On June 1, 2006, The New York Times reported on a Chinese phenomenon called "internet hunting." A husband, who believed his wife was having an affair with a college student she met at a World of Warcraft player gathering, posted the young man's real name to one of China's most popular message boards, along with a letter decrying the affair. According to the article, hundreds of people took up the cause of finding as much information as they could about the student, known as Bronze Moustache. After one poster, Spring Azalea, stated, "We call on every company, every establishment, every office, school, hospital, shopping mall and public street to reject him ... until he makes a satisfying and convincing repentance," the situation, and the number of participants, escalated dramatically. Bronze Moustache was chased off of his college campus, and his family was forced to virtually barricade itself inside its home due to the negative sentiment spilling off of the web and into their real lives.

People "from the internet" have been tracking down others for quite a while. Some Westerners may dismiss the scale of the Chinese incident as uniquely Asian, but "anonymous" environments like online games and message boards all have their share of so-called internet hunters. In virtual worlds like Second Life, revealing another resident's real-life personally identifiable information is arguably harassment and a potentially ban-able offense. Although prohibited by the terms of service, Second Life residents have discovered others' real-life information, and even "outed" residents on the official forums. In April 2005, such an action spawned a 29-page thread as residents debated the merits of a long-standing rule prohibiting people from not publicizing the link between a resident and his real-life identity.

People behave differently online. In meatspace, we have the punch-in-the-nose-factor. We tend to tone down our more abrasive tendencies to avoid being punched in the nose, or receiving some other kind of reprisal. Online, many people don't fear physical reprisal. Given the transparency of changing handles, it is possible for someone to behave poorly online, either trolling a message board, or perhaps ruining the others' gameplay. For most people who spend a large amount of time online, this is probably not a shocking revelation. Individual jerks are not always persistent, but they're rather fungible.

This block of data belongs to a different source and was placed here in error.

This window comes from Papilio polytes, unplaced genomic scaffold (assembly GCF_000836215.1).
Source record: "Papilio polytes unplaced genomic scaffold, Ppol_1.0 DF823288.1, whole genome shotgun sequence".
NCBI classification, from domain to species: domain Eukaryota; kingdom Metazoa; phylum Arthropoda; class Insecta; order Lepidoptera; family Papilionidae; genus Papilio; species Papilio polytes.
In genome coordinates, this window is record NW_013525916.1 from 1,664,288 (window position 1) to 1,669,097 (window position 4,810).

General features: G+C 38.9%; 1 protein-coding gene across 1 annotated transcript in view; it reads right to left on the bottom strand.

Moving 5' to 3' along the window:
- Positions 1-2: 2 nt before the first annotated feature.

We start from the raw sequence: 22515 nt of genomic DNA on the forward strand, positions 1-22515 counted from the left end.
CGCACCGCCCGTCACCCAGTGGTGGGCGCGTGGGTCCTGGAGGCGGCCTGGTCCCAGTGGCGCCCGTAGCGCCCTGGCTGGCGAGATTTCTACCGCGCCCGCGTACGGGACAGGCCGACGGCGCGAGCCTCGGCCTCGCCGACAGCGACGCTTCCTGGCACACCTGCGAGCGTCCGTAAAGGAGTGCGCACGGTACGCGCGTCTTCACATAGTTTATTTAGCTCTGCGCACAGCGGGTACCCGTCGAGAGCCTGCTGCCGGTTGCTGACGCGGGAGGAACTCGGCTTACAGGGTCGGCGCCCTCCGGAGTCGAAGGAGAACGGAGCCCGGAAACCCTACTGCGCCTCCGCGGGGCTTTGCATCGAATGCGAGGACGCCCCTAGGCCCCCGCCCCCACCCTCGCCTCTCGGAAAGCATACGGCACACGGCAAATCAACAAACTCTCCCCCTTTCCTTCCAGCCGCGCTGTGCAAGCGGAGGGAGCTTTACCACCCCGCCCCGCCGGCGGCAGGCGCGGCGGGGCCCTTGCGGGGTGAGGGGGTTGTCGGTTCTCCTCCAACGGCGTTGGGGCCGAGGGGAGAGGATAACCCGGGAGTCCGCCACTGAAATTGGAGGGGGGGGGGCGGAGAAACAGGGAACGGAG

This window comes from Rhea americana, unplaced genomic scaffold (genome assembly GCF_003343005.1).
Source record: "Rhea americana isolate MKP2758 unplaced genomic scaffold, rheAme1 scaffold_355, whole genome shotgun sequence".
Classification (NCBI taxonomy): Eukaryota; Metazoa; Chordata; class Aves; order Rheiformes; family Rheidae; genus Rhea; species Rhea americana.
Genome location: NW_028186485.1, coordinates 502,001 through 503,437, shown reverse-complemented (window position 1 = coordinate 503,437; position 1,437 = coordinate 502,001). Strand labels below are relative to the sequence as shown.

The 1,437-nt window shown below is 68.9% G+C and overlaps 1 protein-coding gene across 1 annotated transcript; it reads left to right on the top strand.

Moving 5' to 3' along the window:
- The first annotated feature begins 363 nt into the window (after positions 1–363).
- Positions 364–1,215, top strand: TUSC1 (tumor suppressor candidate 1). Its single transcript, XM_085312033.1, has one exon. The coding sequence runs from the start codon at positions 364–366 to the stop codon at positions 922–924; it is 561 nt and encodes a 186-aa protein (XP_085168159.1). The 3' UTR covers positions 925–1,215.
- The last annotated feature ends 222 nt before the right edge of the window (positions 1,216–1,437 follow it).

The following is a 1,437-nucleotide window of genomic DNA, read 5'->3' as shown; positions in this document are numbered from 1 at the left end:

We are also faced with the reality that those who maintain any kind of consistent online persona, jerk or paragon of politeness, are susceptible to being tracked down. As such, they may have to someday face the "iMob" in one way or another. It also means that there is potential for truly disastrous crossover into real-life. For example, the QA manager of Ritual Entertainment recently posted on his blog that he was diminishing his online presence to avoid further unsolicited people crossing over into his everyday life. Judge Joan Lefkow lost her family because a killer obtained her address without her knowledge or consent. There is now a federal statute that both broadens the definition of cyber-stalking and also increases the penalties for doing it. It seems clear that we need to examine our own expectations about privacy online, as well as the expectations of others.

Given the plethora of drug and alcohol references one can find on MySpace pages, many people seem to think that personal information they put on the web will remain private. Those people are utterly incorrect. Take, for example, the Stolen Sidekick website that went live earlier this year. Based on an AOL Instant Messenger username and some photos that were stored on T-Mobile's servers, Evan, the owner of the website, began a campaign to recover his friend's stolen cell phone. Links to the site quickly spread across the web. In response, a multitude of people formed their own iMob, tracking down the home address of the thieves, as well as locating other personal information about them. A good deal of this information was obtained via their MySpace pages. Some people actually went to their home and harassed them, causing the site owner to ask people to stay away. What makes this interesting is that, similar to Bronze Moustache's predicament, people banded together to punish someone who had offended the herd.

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